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UKRAINE

How Austria is preparing to accept Ukrainian refugees

Russia’s invasion of Ukraine has already pushed close to one million refugees to seek shelter elsewhere throughout Europe. Here’s how Austria is preparing.

A sticker saying
A sticker saying "refugees welcome" on a post. Photo by Markus Spiske on Unsplash

On Wednesday afternoon, the UN Refugee Agency (UNHCR) estimated that 875,000 refugees have left Ukraine since Russia’s invasion – with 200,000 leaving the country in the previous 24 hours. 

While most have been accommodated in neighbouring states – around half have made it to Poland while a further 115,000 have crossed into Hungary – so far 3,000 people have been registered in Austria. 

Austria is planning for a possible influx in the coming days. 

Both local and long-distance public transport has been made free for all Ukrainians to allow them to travel through or within Austria to their final destination. 

READ MORE: Austria announces free public transport for people fleeing Ukraine

Federally, 3,000 fully subsidised childcare places have been made available. 

Authorities in the capital Vienna have already prepared 300 beds for refugee arrivals near the Stadioncenter. The centre will be put into full operation on Thursday, authorities confirmed to Austria’s Der Standard newspaper

In Burgenland, the Nova Rock hall in Nicklesdorf is being converted to prepare for refugee arrivals and will be ready by Saturday. 

The Federal Agency for Care and Support Services (BBU) has already received hundreds of offers from private individuals, with 1,500 offers received on Wednesday alone. 

Anyone seeking a place to stay is urged to contact [email protected] .

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UKRAINE

REVEALED: What is Austria’s emergency plan if Russia cuts gas supply?

Amid fears about what would happen if gas supplies to Austria were disrupted, the Federal Government has put together a package of measures to create a strategic gas reserve.

REVEALED: What is Austria's emergency plan if Russia cuts gas supply?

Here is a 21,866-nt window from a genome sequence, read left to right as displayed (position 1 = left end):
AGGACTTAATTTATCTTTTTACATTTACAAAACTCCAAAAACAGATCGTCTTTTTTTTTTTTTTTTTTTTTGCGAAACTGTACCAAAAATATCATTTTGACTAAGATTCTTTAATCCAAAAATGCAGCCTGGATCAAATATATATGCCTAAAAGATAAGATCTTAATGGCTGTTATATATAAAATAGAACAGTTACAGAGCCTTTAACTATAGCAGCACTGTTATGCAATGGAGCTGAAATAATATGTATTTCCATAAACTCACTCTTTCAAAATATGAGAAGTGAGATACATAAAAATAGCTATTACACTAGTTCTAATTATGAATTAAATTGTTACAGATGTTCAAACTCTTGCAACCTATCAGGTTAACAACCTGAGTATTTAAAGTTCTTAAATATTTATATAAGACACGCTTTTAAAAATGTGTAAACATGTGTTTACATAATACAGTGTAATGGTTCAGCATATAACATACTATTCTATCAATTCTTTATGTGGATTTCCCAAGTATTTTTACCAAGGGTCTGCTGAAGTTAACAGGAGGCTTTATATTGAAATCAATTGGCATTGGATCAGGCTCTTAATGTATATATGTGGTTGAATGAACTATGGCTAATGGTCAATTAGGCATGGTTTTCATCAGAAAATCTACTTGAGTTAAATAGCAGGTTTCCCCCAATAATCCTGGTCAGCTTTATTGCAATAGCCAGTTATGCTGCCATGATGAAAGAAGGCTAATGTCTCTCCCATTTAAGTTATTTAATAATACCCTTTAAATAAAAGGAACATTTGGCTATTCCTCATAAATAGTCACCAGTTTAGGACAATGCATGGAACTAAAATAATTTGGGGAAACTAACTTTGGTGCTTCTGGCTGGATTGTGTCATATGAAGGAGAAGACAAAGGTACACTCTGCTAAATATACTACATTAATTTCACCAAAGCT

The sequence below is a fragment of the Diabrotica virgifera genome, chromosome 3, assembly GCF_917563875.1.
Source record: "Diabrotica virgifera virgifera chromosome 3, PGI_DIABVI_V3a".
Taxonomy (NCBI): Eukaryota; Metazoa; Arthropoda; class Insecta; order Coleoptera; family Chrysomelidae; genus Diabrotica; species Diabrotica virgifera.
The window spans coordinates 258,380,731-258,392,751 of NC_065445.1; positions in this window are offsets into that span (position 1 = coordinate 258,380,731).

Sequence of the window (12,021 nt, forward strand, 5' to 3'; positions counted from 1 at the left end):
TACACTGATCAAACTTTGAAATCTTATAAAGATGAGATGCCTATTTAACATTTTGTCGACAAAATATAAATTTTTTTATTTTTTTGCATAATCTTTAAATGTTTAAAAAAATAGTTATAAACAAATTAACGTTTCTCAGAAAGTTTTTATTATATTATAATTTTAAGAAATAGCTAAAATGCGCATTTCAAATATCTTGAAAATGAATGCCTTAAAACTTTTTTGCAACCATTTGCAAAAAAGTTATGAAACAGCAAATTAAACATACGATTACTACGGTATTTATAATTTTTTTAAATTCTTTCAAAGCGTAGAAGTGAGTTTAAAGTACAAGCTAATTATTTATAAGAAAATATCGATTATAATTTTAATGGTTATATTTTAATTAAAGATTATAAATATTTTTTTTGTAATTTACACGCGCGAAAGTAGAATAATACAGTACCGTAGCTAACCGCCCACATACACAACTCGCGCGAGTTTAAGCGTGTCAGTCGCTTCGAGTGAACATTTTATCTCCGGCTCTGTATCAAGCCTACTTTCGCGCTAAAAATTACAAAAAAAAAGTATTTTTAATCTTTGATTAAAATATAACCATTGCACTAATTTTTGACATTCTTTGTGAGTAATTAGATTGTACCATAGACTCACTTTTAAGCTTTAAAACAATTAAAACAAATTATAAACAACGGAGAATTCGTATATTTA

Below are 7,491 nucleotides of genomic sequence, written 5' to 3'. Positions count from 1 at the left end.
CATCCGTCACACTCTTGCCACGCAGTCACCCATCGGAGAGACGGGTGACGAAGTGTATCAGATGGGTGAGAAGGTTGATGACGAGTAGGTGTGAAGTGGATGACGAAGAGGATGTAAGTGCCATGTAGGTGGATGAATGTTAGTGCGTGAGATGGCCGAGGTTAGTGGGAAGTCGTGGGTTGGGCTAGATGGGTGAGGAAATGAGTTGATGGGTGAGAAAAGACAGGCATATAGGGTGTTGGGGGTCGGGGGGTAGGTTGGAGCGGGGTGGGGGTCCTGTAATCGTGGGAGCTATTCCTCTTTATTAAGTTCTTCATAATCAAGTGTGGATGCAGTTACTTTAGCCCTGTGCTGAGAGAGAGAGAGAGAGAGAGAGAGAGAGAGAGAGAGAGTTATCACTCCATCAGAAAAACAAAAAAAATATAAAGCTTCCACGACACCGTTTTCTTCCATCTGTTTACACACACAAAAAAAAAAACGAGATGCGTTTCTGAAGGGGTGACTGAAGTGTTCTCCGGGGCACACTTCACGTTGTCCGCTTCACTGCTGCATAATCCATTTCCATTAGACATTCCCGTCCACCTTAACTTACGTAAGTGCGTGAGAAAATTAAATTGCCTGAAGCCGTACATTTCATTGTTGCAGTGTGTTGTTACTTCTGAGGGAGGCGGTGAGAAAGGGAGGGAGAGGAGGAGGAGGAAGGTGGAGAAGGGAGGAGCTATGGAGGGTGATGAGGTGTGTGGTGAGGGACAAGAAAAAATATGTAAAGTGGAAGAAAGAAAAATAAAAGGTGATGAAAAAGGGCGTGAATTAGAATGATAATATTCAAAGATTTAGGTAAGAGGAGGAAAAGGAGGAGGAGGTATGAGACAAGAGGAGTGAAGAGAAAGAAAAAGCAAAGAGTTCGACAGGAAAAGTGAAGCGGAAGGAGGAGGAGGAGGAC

It has been well reported that Austria is heavily reliant on Russian natural gas – but what would happen if supplies were suspended or stopped altogether?

Austria sources 80 percent of its gas from Russia, so the country would be seriously impacted if supplies were disrupted due to the war in Ukraine, a breakdown of diplomatic relations or any other unforeseen event. 

This is why the Federal Government has now unveiled a package of measures to protect Austria’s gas reserves in the event of an energy emergency.

READ MORE: ‘An unprecedented situation’: How would a gas embargo impact Austria?

What is in the package?

Energy Minister Leonore Gewessler and Finance Minister Magnus Brunner presented the plans following a meeting in the Council of Ministers on Wednesday, May 18th.

The most important points include an increase of the strategic gas reserve by 7.4 terawatt hours (TWh) to 20 TWh. This would cover Austria’s gas consumption for two winter months but the additional gas would not be sourced from Russia, according to the Kronen Zeitung

Gewessler said: “This measure will significantly reduce dependence on Russian gas.”

Increasing the strategic reserve with non-Russian supplies will reduce Austria’s dependence on Russian gas to 70 percent, Gewessler added.

Additionally, gas storage facilities located in Austria – such as the Haidach facility in Salzburg – must be connected to the Austrian gas grid. Haidach, which is supplied by Gasprom, is currently only connected to Germany’s pipeline network and has not been refilled for some time.

Finally, any unused gas in company storage facilities should be surrendered to the government if needed. Companies will be financially compensated for this.

READ ALSO: Austrian Economy Minister says gas embargo would be ‘red line’

What about next winter?

Federal Chancellor Karl Nehammer has already said that gas storage facilities in Austria have to be 80 percent full before the next autumn and winter season.

The storage level is currently at 26 percent, reports Der Standard.

Gewessler also appealed to the Austrian public to make changes to help reduce the dependence on gas for energy, calling for more gas boilers to be replaced with other heating systems.

She said: “Together we are strong and together we can achieve this feat.”

READ MORE: What would an embargo on Russian oil mean for Austria?

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